I have implemented this wherever I go and think its one of the best investments of time effort and money an organization can do. What's a thank a thon? Think the exact opposite of a phone a thon... Student callers make calls for hours on end, just to thank donors, nothing less than an honest and sincere expression of gratitude!! Calling donors just to say thanks is a magical thing, they're always waiting for the other show to drop, awaiting an ask... Surprise!! There isn't one! The students love it too because they get to express appreciation to those that have supported them directly.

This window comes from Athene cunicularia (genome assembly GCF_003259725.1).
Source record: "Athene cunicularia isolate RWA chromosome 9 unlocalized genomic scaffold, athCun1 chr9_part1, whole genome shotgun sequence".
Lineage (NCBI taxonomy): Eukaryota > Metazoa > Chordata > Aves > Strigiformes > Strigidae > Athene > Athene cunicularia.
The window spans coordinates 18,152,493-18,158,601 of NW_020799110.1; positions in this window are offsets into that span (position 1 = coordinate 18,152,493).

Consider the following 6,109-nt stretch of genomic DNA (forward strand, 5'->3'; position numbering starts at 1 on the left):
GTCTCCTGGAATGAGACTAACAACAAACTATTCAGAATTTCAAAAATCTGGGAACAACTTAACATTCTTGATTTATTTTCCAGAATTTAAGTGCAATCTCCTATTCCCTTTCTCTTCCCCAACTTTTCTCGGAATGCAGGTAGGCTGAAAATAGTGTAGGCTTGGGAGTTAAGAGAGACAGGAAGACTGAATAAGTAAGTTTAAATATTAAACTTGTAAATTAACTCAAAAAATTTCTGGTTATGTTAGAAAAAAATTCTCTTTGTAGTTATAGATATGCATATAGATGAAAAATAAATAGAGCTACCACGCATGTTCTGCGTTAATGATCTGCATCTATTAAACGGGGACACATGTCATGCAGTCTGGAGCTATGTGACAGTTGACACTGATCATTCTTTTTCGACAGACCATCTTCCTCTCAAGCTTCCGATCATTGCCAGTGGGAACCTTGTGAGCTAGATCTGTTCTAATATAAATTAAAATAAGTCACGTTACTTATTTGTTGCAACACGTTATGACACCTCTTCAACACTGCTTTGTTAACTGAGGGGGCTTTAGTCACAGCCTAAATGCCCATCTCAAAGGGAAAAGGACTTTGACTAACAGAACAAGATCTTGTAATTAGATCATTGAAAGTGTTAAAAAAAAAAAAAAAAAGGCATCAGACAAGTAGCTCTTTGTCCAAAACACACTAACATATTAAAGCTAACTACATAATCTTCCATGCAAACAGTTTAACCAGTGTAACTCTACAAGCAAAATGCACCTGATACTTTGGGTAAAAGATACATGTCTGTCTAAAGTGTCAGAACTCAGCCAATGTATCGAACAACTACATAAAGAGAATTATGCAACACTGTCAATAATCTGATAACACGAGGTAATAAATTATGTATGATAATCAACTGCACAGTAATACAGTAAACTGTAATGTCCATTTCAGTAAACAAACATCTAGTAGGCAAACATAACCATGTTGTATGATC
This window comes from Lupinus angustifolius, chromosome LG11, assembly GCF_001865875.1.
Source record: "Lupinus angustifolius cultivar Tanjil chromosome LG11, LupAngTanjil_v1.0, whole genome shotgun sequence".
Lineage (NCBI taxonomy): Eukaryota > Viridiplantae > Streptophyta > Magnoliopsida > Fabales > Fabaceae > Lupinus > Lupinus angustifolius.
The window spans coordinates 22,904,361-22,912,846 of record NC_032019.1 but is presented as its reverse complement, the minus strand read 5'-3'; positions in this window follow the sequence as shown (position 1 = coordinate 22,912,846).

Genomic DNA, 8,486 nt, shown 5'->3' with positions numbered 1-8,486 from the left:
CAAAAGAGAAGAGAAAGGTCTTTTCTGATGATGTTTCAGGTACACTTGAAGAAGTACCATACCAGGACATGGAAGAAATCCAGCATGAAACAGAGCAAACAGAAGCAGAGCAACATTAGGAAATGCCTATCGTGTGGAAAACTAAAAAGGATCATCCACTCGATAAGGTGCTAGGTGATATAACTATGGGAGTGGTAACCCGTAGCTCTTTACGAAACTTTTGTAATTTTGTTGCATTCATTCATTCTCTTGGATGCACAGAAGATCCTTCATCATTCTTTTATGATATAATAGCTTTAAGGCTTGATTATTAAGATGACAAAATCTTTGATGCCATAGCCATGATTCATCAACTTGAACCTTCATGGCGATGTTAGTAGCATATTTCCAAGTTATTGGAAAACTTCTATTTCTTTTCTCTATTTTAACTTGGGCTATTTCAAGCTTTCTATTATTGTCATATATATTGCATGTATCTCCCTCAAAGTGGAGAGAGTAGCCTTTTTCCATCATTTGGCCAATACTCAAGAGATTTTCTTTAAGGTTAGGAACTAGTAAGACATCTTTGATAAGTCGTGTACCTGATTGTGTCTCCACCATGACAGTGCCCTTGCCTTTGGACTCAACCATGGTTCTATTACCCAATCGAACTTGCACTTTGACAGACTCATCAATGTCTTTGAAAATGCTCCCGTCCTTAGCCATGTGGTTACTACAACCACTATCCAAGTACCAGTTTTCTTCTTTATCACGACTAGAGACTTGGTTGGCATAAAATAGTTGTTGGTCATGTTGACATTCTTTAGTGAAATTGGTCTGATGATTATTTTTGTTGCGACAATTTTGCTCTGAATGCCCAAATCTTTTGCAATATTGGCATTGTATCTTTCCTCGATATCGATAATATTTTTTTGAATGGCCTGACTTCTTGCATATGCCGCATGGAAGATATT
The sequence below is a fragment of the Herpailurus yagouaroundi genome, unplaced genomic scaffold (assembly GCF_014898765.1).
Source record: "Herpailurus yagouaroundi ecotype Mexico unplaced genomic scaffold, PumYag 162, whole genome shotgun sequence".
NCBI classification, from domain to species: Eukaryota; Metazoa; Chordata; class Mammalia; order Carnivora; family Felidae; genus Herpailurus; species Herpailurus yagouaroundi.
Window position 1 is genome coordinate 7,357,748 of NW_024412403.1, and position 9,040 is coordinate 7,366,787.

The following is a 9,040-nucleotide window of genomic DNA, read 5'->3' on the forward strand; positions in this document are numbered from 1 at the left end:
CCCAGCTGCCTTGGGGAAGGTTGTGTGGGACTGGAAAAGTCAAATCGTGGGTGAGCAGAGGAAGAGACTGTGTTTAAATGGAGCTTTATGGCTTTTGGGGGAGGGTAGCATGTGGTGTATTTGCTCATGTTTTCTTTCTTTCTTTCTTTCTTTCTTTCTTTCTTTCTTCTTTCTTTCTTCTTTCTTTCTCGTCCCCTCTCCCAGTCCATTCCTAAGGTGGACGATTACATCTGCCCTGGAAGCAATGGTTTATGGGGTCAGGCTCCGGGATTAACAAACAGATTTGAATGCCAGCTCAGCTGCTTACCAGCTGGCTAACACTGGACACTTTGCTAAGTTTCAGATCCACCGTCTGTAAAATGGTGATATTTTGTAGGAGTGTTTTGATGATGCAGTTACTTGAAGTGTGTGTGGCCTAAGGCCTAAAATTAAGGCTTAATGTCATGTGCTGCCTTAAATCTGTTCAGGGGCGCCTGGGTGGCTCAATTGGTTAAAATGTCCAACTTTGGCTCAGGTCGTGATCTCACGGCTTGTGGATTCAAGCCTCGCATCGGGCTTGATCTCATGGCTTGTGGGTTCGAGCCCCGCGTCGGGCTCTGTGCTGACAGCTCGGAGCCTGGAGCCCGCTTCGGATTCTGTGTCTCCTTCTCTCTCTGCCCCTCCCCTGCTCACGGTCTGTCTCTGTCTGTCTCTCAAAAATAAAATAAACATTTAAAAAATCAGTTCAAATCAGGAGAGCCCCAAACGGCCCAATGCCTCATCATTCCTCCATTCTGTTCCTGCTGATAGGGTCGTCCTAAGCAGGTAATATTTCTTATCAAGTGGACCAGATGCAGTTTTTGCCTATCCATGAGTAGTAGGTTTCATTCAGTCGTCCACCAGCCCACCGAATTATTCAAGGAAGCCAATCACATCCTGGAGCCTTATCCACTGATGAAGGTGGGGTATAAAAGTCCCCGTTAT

So here are some tips and ideas for how to conduct your own thank a thon!

1. Segment wisely: we used 5 segments and ordered them in priority: scholarship donors, donors of 10 or more consecutive calendar years at any amount, mid level donors, first time givers, and those in our top giving society of $1 million plus lifetime cumulative 2. Separate thank you scripts were written for each group and placed at the top Of the color coded sheet, with spaces for whether or not they reached someone, voicemail or bad # and a comments section.

3. In addition I used this opportunity to acquire emails and so anyone with a blank email was asked to provide one so we could thank them digitally!